A visit to the historic wool mill of Bartlett Yarns.Read More
Celebrating pompoms with the Craft Yarn Council and kids who love pompoms.Read More
Win a skein of yarn from Seven Sisters Arts!Read More
This week's podcast is a re-run and if you listen to the intro, you'll hear Staci and I explain how Hurricane Harvey is to blame. We are a 3-hour drive away from the major flooding, but it was such a big storm we had a wild weekend of rain and wind.
Skies are blue and clear by now, but everyone in Texas is a bit distracted and trying to figure out what we can do to help. If you're looking for a way to help, here is a great list of organizations.
By now you have probably seen photos of the flooding. This is a photo from my dad's back porch. He is luckily safe and dry, thanks to his big yard and the landscaping that would take most of the water out before it hits their house. But, to give you an idea of how much more water this hurricane brought than ever before, the previous worst flood they ever had made it to those chairs under the trees. It's a little patio island with a fire pit and porch swing that is now under water. See a boat across the river and his boat house in the distance? That river had me nervous for a few days, but he kept assuring us they were fine (and finally sent a video to prove it). Today he sent a photo of completely empty shelves at the grocery store.
Thank you for all your inquiries and well wishes. It's been a wild ride, but the stories that are coming out make us really proud to be Texans. If you've never been to Houston, it is a huge metropolis with people from all over the world living there. Houstonians cherish their diversity and to thrive in a huge city like that, you have to have a lot of can-do spirit. The generosity of neighbors has been overwhelming and with that many hands on deck, recovery should be strong.
We're back in the studio tomorrow, so send your questions to firstname.lastname@example.org and if you have an idea for a story email me at email@example.com. Thanks for listening!
A knitter finds antique yarn swifts and reminders of how important knitting has been for centuries.Read More
The effects of knitting on the brain. How knitting can change the way your brain grows and connects neurons.Read More
The Craft Yarn Council's July Potluck celebrates knitting your food. Casey knit a collection of vegetables.Read More
Is knitting an art or a craft? What is the difference between art and craft?Read More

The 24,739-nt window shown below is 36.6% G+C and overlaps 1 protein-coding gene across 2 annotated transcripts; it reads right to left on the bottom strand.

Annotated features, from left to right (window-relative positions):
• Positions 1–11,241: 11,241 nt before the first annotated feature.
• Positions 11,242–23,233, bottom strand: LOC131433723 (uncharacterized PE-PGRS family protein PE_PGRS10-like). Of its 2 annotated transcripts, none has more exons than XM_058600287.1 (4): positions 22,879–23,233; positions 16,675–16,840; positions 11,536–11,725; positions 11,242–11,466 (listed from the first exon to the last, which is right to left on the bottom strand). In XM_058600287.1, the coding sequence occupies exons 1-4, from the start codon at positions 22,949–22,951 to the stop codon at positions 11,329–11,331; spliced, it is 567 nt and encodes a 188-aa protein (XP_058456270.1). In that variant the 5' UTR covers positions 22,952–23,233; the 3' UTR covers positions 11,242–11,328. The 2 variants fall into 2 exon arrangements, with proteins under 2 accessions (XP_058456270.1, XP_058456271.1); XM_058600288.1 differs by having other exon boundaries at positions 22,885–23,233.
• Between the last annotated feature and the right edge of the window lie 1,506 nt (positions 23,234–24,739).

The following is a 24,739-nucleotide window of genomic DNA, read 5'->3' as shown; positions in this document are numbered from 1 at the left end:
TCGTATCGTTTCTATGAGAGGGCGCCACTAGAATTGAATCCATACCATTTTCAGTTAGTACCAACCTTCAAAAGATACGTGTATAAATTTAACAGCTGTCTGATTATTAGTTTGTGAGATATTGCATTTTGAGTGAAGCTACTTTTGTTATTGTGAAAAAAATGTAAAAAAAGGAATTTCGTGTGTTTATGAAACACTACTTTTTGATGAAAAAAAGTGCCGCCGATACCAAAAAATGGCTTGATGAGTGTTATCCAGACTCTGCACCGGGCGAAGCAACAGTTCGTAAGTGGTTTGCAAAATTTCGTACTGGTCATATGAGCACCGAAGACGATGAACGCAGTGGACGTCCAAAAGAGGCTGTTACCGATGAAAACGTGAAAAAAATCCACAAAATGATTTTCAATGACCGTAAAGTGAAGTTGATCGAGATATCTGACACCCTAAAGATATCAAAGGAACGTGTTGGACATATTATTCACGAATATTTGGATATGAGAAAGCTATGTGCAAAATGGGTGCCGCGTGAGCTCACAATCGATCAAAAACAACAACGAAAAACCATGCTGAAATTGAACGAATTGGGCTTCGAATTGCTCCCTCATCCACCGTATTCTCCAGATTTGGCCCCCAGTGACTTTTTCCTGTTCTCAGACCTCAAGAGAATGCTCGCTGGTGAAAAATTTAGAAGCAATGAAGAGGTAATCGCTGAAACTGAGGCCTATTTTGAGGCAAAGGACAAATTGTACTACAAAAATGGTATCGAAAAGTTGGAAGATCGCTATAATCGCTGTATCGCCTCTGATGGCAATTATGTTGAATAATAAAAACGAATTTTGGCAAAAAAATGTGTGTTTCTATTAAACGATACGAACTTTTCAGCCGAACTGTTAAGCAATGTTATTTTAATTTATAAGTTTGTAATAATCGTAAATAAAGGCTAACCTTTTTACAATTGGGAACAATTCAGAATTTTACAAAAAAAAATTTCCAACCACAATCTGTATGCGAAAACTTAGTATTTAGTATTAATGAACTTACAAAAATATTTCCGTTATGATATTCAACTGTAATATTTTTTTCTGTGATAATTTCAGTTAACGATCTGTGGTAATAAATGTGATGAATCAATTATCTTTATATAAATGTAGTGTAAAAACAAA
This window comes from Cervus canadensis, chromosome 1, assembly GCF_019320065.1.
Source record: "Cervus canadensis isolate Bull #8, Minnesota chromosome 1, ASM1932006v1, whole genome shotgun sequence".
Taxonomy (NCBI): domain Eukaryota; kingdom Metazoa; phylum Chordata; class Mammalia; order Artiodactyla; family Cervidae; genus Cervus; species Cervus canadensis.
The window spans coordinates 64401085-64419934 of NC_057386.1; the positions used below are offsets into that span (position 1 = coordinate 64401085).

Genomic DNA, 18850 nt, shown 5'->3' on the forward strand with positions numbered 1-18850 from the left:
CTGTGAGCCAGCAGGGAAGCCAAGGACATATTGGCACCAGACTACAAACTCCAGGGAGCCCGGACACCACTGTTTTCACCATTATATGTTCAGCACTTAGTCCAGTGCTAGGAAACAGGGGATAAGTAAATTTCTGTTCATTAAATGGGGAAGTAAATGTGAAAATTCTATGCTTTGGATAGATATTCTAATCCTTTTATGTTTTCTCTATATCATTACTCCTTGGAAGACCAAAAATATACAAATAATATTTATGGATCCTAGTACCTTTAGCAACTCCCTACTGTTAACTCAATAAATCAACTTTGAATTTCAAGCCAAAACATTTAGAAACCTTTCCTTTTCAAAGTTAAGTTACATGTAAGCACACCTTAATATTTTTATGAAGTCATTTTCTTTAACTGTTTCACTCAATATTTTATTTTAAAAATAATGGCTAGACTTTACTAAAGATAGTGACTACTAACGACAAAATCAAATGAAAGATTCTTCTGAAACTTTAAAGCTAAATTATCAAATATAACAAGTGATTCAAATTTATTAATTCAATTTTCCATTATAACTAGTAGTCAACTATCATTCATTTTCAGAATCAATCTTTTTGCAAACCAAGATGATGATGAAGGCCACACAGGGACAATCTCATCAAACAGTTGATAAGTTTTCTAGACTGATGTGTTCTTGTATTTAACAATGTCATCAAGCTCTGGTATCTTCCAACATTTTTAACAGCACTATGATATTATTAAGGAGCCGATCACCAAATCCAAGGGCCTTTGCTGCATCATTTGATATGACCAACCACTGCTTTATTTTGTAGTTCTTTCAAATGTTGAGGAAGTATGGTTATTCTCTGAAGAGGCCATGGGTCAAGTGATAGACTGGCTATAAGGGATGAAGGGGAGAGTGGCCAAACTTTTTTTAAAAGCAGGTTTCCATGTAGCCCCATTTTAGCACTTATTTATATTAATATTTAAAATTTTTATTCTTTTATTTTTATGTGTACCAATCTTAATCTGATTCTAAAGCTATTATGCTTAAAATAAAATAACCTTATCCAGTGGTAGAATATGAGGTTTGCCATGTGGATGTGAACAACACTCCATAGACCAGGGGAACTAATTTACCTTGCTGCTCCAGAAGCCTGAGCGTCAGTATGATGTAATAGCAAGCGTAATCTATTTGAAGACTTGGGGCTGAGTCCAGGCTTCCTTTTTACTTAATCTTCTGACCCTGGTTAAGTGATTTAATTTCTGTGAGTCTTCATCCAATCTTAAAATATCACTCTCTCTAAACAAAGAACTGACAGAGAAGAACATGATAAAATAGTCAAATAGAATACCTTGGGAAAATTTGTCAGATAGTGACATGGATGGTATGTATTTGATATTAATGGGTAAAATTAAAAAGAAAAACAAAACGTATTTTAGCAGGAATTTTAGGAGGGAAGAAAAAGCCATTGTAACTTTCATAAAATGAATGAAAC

A review of Austin Maker Faire 2017Read More
This week on the VeryPink Knits podcast, we're replaying a "classic episode" as we take a short summer break, Do Chickens Need Sweaters? I spoke with a friend and bird expert on the need for (or lack of) for chicken sweaters.
We knitters love to help creatures who need warmth. The idea for my interview with Peter came to me when I read about penguins who suffered from an oil spill in Australia. To keep them from picking at their oil-covered feathers while waiting to be washed, wildlife rescuers put tiny sweaters on them. This spill happened in the 1990s, yet, (thank you Internet) news of it spread all over the planet in 2014 when an older volunteer was profiled in the newspaper. Now, the foundation can't keep up with the sweaters being sent in by well-meaning knitters. How many times did your friends share that story with you on Facebook?
Please, do not knit more penguin sweaters.
This article from Atlas Obscura shares more about that story and other cases for knitting for animals.
Today, I found another program that asked for knit and crocheted bird nests for orphaned baby birds. Guess what? They have way too many. Please, do not send anymore knit or crocheted bird nests.
Whenever you're knitting for a charity, it's best to always check to make sure there is still a need. The last thing we want to do is to create piles of bird sweaters and other items that no one needs. It becomes a waste of yarn and a stress on a non-profit organization.
And, if you're really into birds, why not knit a bird and give it to a bird-loving friend? Knitting stuffed animals is a great way to learn some shaping techniques. My son went through a phase when he loved birds after watching the movie Rio and playing Angry Birds. He has a fine collection of knit birds thanks to my mom and me. To thank Peter for the interview, I knit a woodpecker for him. He was so excited and says it has a special place in his office.
The story of a sweater from another sweater gone wrong.Read More
When a knitting finger gets injured and you wonder about the levels of knitting addiction.Read More
A visit to Phi Beta Pacas alpaca ranch in Taos, New Mexico and a brief discussion on how alpaca fibers are measured.Read More
The history of Bohus knitting is a history of women's contribution to the economy using handicrafts.Read More
Teaching STEM concepts with fiber arts. What other powers do yarn arts hold?Read More
A visit to Interweave Yarn Fest 2017.Read More
Guidelines when choosing colors for knitting using rules from the color wheel.Read More
A knitter travels to Ireland.Read More
What treasures are to be discovered at Austin Creative Reuse?Read More
A feature on the Craft and Folk Art Museum in Los Angeles, California.Read More